National History Day in Idaho finalist and Rexburg resident Mariah Wilson, 13, doesn't dream of becoming a curator or a professor. She wants to be a stunt pilot.
"In the summer after fifth grade, I had the opportunity to fly in a stunt plane in the Rexburg air show with Brad Wursten," Wilson said.
"It was an amazing experience. I loved it, I was screaming the whole time. We did loop-de-loops and barrel rolls and all sorts of really fun, exciting things."
Wilson said her experience with flying inspired her to choose World War II's Women Air Force Service Pilots, or the WASP, as the topic for her website submission to the regional National History Day contest.
After winning first in her category, Wilson proceeded to the state level, where she placed second in her age division, qualifying for the national contest. Last week, she flew to Washington, D.C., where she competed against other finalists from a variety of states and countries.
"One of the coolest experiences for me was at the opening ceremonies. They had all of the kids with their T-shirts on and the whole grounds were packed, everyone was cheering. My dad leaned over and was like, 'This is the future our nation,'" Wilson said.
Although she did not place at the national level, Wilson was one of 20 students selected to participate in "A Day On the Hill," where she visited a variety of sites and met Rep. Mike Simpson and Sen. James Risch. She said she was even able to spot White House senior adviser Jared Kushner.
National History Day in Idaho Coordinator Johanna Bringhurst said she was most impressed by Wilson's depth of knowledge about the WASP. She said Wilson not only researched the program and its origination but looked into the stories of individual pilots as well.
"I think the reason she was able to be so knowledgeable about the WASP is because she really cared about her project," Bringhurst said.
"She kind of fell in love with the idea of these female pilots breaking barriers and so she. put a lot of passion and energy into her research."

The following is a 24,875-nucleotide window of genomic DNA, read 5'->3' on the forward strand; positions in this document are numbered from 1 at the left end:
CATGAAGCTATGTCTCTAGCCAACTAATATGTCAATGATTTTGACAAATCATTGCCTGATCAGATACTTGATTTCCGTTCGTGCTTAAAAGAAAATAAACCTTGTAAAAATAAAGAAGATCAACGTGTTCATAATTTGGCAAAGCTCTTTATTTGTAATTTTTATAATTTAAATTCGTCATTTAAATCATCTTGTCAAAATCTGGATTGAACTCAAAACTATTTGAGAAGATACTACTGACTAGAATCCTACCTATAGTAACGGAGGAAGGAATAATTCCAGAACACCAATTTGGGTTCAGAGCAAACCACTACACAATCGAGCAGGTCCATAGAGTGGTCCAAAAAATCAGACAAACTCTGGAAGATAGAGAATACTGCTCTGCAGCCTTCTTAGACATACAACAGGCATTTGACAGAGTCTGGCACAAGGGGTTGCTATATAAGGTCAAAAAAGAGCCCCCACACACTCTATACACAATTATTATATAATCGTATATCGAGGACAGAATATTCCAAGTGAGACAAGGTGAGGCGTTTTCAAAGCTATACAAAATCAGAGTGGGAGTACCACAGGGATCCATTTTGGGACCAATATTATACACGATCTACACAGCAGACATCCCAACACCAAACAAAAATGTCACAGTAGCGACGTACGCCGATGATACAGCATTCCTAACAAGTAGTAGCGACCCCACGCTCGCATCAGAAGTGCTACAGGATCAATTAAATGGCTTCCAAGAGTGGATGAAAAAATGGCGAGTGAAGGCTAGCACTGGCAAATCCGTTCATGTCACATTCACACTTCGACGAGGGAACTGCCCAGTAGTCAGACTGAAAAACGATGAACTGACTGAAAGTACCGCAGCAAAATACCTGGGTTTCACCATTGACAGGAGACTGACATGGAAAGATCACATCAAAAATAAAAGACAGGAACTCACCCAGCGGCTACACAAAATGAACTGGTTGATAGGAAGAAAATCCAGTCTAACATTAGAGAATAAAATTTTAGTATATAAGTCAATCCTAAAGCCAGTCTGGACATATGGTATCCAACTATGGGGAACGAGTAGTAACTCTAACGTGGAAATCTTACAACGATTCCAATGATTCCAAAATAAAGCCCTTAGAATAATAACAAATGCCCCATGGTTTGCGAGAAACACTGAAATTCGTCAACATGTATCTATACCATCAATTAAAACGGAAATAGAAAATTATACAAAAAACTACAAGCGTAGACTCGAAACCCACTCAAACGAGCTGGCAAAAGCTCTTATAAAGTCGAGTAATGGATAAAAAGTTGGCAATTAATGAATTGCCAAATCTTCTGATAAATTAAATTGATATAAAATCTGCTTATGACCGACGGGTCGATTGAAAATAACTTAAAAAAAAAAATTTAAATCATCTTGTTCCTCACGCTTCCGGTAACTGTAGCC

Wilson's website, titled "Forgotten Flygirls: The WASP of World War II," tells the story of the WASP through the lens of the contest's theme, "Conflict and Compromise."
"Despite facing conflicts from the military, media, government, and within the organization itself, the flygirls. persevered," the website reads.
"Because of their willingness to compromise their individual equality and personal safety to combat
gender injustices, these women flew farther into military skies than any American women ever had."
The WASP program disbanded in 1944 after the end of World War II due to pressure from male pilots and the government, leaving. the women with no rank or benefits, according to the website. It wasn't until 1976 that women would again be allowed to fly military aircraft and 1977 that President Jimmy Carter signed a bill giving WASP veterans benefits and recognition.
Wilson said she began work on her project during the summer of 2017 and spent more than 100 hours on it as part of a class she took at Madison Junior High School.
The National History Day contest has three age divisions, spanning grades 4 through 12, and five categories of projects, which include exhibits, websites, documentaries, performances, and exhibits. Students may also choose to do their projects individually or in a group.
Wilson said she chose to do a website because it allowed flexibility and was inexpensive to create and transport.